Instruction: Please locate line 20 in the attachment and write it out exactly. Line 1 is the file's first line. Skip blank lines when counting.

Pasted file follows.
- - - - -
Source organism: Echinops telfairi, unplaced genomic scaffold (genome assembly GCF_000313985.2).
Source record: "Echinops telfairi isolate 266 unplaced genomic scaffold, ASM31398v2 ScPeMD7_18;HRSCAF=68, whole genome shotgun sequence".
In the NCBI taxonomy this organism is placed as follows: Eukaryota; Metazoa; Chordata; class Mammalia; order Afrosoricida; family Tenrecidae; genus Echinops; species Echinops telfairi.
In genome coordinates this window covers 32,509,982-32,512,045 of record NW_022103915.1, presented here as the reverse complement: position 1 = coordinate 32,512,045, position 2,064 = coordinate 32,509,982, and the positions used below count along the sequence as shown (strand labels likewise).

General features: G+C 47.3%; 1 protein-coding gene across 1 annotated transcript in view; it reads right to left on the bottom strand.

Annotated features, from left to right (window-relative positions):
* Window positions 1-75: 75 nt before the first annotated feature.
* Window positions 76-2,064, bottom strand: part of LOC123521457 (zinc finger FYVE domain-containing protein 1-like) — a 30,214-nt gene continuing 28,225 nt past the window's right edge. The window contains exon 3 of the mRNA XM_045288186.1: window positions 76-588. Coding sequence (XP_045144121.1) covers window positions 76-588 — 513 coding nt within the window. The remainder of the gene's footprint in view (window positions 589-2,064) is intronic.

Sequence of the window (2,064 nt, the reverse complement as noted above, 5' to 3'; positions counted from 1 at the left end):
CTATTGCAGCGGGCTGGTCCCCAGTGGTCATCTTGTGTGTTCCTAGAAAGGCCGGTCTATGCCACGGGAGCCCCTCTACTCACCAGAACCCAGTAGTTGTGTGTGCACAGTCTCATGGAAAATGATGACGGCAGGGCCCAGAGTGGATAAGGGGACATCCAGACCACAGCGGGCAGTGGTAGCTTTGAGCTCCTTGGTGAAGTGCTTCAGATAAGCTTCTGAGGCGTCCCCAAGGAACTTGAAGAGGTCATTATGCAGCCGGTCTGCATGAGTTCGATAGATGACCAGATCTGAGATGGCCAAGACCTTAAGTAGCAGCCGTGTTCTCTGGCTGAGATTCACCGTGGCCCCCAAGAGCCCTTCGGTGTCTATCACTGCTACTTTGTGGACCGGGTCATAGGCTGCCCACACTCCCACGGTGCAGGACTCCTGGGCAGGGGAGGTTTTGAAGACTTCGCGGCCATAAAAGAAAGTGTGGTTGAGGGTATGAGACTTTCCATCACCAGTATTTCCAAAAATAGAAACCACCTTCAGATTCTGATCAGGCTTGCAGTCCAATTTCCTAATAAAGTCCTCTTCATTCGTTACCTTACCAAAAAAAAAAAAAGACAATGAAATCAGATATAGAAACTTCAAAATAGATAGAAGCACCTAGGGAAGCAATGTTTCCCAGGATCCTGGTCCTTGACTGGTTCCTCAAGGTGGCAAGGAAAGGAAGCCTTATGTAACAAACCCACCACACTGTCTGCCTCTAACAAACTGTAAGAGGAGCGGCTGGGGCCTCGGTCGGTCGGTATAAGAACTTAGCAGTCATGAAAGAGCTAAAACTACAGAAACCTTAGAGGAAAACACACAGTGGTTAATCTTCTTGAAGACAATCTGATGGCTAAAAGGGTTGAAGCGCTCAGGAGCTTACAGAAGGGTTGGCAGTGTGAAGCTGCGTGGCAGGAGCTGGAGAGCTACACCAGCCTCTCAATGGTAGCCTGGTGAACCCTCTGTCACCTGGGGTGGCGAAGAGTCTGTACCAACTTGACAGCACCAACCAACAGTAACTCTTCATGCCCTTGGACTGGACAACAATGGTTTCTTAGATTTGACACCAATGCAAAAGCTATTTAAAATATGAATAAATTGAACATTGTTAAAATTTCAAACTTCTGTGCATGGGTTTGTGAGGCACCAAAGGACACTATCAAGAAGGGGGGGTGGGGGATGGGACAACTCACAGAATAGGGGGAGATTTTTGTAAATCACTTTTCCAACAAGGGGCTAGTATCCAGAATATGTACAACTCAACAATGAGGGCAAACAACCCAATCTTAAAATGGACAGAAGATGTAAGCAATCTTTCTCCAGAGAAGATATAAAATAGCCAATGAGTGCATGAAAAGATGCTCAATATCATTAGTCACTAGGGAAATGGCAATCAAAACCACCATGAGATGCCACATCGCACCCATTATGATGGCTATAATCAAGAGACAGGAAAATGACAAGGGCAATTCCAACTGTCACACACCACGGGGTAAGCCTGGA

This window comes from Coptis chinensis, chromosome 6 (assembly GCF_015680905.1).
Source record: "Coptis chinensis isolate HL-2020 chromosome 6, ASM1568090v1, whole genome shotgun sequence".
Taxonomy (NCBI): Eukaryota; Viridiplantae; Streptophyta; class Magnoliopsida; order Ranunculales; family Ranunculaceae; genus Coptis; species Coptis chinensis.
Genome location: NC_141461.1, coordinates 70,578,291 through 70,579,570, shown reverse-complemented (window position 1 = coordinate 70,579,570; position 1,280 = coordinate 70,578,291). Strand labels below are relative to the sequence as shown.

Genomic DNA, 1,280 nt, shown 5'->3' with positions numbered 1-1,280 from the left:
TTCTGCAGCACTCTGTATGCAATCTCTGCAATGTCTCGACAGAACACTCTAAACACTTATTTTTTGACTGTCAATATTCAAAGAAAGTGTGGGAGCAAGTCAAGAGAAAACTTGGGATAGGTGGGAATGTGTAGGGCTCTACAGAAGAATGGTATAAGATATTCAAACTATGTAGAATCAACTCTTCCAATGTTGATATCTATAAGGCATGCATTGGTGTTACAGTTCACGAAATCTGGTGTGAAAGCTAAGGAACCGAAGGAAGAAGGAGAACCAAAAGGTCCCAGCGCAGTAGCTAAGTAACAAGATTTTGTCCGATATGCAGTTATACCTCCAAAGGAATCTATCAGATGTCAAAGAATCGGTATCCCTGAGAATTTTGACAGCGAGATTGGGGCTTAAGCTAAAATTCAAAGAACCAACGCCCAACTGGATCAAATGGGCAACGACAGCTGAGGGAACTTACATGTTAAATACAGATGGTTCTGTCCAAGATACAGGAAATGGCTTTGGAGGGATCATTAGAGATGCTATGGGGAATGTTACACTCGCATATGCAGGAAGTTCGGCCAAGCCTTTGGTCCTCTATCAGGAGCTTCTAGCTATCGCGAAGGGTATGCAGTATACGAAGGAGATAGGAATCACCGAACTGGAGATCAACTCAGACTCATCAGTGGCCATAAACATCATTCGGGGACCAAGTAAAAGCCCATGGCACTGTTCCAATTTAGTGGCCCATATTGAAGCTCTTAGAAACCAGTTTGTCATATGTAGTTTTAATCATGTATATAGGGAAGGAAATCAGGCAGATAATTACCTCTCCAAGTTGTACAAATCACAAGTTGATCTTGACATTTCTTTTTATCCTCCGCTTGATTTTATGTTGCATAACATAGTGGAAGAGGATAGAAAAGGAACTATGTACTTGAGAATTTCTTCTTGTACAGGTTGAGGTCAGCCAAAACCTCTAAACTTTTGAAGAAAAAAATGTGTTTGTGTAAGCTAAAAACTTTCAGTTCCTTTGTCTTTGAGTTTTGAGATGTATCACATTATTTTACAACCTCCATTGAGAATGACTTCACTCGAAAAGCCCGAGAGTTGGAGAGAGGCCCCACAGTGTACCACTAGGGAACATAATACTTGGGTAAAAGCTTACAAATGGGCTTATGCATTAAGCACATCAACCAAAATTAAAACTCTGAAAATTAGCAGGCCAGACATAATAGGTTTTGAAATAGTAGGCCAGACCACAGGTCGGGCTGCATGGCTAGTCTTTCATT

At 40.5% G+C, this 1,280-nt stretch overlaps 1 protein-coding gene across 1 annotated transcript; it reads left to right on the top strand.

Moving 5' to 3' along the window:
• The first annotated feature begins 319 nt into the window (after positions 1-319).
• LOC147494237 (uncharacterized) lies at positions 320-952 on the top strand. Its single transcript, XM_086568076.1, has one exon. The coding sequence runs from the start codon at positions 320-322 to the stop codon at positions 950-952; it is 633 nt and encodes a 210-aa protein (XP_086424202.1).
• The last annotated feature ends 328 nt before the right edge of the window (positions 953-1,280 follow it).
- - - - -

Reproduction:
• LOC147494237 (uncharacterized) lies at positions 320-952 on the top strand. Its single transcript, XM_086568076.1, has one exon. The coding sequence runs from the start codon at positions 320-322 to the stop codon at positions 950-952; it is 633 nt and encodes a 210-aa protein (XP_086424202.1).